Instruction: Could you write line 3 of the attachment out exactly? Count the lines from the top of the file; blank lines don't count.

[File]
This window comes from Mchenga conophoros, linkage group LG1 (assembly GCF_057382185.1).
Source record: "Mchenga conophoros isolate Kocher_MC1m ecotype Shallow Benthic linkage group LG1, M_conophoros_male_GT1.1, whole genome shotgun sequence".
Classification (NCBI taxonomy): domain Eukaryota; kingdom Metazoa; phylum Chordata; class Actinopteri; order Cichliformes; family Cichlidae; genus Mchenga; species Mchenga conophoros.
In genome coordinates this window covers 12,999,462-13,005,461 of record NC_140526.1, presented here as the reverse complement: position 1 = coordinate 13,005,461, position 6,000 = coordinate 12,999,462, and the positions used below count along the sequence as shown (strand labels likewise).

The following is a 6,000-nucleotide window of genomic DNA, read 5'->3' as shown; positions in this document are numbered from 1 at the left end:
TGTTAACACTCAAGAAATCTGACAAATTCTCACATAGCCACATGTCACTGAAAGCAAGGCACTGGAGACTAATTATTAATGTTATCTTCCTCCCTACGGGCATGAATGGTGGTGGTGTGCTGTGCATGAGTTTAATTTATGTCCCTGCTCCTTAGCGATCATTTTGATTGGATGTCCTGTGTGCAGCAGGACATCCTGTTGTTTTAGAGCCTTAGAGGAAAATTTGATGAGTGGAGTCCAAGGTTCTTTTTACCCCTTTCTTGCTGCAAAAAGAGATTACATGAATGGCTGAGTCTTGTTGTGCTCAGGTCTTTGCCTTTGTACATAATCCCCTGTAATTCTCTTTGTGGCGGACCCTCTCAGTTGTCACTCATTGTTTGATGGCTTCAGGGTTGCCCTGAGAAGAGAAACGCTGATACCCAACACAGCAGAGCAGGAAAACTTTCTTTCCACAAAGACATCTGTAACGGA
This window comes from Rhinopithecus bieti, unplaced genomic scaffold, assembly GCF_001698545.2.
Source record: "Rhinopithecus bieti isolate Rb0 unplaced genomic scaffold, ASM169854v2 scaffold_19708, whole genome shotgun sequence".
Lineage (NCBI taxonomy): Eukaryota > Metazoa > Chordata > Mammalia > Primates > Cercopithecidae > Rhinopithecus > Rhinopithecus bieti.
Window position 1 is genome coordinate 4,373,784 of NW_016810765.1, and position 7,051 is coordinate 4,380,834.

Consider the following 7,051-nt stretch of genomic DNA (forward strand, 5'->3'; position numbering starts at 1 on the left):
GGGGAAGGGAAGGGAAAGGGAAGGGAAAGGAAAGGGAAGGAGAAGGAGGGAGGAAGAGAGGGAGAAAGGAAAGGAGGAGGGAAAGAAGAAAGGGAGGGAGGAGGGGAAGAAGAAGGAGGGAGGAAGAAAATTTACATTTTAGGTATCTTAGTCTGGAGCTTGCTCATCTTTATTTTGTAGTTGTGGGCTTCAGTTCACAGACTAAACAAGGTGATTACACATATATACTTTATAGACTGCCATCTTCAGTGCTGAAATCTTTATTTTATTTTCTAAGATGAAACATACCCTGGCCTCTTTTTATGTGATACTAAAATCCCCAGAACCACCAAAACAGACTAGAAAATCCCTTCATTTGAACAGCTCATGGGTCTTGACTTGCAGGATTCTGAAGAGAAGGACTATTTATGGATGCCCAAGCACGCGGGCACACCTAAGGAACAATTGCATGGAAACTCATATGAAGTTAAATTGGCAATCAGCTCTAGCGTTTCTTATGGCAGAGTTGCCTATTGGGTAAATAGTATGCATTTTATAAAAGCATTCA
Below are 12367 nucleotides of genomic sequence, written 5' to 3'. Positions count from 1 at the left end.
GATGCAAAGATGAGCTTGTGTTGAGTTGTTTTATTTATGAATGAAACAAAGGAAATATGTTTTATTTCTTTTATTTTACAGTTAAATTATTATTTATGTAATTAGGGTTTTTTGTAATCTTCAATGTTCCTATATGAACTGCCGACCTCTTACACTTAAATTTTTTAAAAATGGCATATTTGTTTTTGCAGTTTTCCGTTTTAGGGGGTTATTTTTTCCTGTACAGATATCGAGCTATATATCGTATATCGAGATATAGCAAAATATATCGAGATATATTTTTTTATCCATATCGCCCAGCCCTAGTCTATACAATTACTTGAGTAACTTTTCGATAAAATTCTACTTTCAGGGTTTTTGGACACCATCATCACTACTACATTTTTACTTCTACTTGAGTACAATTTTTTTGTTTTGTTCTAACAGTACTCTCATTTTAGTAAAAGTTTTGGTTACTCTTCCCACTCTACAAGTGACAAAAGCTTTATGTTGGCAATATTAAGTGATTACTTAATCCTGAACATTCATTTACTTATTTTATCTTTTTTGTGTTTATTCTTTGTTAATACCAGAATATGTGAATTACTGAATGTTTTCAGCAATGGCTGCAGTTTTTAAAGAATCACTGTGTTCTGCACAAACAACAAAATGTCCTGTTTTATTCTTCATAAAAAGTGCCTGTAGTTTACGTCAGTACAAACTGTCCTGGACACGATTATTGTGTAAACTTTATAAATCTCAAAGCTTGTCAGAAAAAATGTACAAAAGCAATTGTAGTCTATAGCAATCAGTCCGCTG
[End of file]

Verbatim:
Classification (NCBI taxonomy): domain Eukaryota; kingdom Metazoa; phylum Chordata; class Actinopteri; order Cichliformes; family Cichlidae; genus Mchenga; species Mchenga conophoros.